As featured on Julian Stockwin's blog

Julian Stockwin

Produced as one volume for the very first time, the book tells both Admiral Bacon's and Admiral Harper's accounts of the Battle of Jutland. They reveal the failings of senior officers and the distortions of the early historians and tell the truth about the biggest scandal that developed following the largest battle ever fought at sea. Understandably, the writing style is a century old and distinctly British, but it remains both readable and understandable. An essential book that details the decisions made before during Jutland and very recommended to those who wish to establish a complete appreciation of the last major engagement between opposing battle fleets.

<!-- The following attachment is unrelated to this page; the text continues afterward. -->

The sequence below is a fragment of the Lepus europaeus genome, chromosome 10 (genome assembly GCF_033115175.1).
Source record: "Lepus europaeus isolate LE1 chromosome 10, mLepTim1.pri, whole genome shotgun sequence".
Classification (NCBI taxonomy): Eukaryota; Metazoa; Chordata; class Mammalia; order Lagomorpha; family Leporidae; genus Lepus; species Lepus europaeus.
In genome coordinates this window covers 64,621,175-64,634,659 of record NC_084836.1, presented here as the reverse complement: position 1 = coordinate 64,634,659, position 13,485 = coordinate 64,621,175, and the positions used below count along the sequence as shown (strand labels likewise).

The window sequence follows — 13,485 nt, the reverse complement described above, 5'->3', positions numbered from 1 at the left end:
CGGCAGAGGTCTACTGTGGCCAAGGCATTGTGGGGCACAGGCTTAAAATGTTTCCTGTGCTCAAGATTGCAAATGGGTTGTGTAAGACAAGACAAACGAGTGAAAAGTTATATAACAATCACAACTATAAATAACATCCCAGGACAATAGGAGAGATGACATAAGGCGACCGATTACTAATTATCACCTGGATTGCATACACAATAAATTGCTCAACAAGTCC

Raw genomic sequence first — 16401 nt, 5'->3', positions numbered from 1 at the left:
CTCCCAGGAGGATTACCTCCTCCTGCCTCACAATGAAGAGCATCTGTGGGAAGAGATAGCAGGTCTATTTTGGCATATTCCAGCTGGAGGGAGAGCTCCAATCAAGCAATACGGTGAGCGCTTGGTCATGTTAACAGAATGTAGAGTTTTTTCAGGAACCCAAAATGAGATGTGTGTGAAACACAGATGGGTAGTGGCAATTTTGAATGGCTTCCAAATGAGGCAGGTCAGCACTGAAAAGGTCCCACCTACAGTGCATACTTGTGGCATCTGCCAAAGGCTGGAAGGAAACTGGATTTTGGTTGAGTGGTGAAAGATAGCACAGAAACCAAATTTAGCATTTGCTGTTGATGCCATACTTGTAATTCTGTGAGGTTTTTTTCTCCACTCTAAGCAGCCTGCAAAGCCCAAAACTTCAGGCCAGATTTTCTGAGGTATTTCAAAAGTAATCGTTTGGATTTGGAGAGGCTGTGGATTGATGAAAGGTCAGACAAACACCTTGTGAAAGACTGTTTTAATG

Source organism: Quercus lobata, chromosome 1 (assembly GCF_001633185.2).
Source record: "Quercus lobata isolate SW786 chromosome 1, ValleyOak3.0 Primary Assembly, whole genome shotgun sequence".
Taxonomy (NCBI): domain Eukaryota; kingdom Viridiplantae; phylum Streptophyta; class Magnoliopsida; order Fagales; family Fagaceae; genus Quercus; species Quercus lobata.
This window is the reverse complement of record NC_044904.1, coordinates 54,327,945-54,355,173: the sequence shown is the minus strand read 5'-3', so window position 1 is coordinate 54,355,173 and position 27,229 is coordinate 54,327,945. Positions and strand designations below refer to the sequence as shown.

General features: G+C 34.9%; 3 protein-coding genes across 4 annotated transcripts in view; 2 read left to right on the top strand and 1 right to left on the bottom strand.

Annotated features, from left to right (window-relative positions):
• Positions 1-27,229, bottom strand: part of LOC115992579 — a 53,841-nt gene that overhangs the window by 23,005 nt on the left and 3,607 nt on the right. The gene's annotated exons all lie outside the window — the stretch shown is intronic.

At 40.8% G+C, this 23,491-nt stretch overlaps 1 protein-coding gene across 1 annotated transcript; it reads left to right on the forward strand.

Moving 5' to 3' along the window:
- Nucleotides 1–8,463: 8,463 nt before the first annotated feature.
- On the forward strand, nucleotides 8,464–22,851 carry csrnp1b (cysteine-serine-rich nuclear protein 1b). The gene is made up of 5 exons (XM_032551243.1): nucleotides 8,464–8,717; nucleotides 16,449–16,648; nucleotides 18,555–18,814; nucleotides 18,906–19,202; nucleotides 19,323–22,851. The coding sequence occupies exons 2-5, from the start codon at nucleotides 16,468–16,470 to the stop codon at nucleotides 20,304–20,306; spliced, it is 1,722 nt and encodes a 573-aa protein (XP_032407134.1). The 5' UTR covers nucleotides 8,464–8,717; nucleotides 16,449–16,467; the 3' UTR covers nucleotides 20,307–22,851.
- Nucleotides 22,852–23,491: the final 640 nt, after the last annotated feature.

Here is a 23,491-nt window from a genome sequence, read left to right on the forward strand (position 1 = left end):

Sea Breezes/April 2016

A featured in

Forces War Records/June 2016

4.5/5

As reviewed on ARRSE

ARRSE - Seaweed

As reviewed on Destructive Music

Destructive Music

The Jutland Scandal comprises a reprint of two books: ‘The Truth About Jutland’ by John Harper and ‘The Jutland Scandal’ by Reginald Bacon. These books were first published in May 1927 and January 1925 respectively (which extended to three impressions for Harper’s book and five for Bacon) to refute the reputational assaults on the former Royal Navy Grand Fleet (GF) Commander-in-Chief Admiral Sir John Jellicoe’s command at the Battle of Jutland 31 May to 01 June 1916...

... These are important books, now combined in one volume, and essential to a balanced overall study of Jutland and the Royal Navy in the First World War. At the time of publication the authors wrote for an audience familiar with Jutland and its aftermath. Contemporary readers should recognise this and may find a good ‘introductory’ text such as the abovementioned ‘Jutland; The Unfinished Battle’ useful.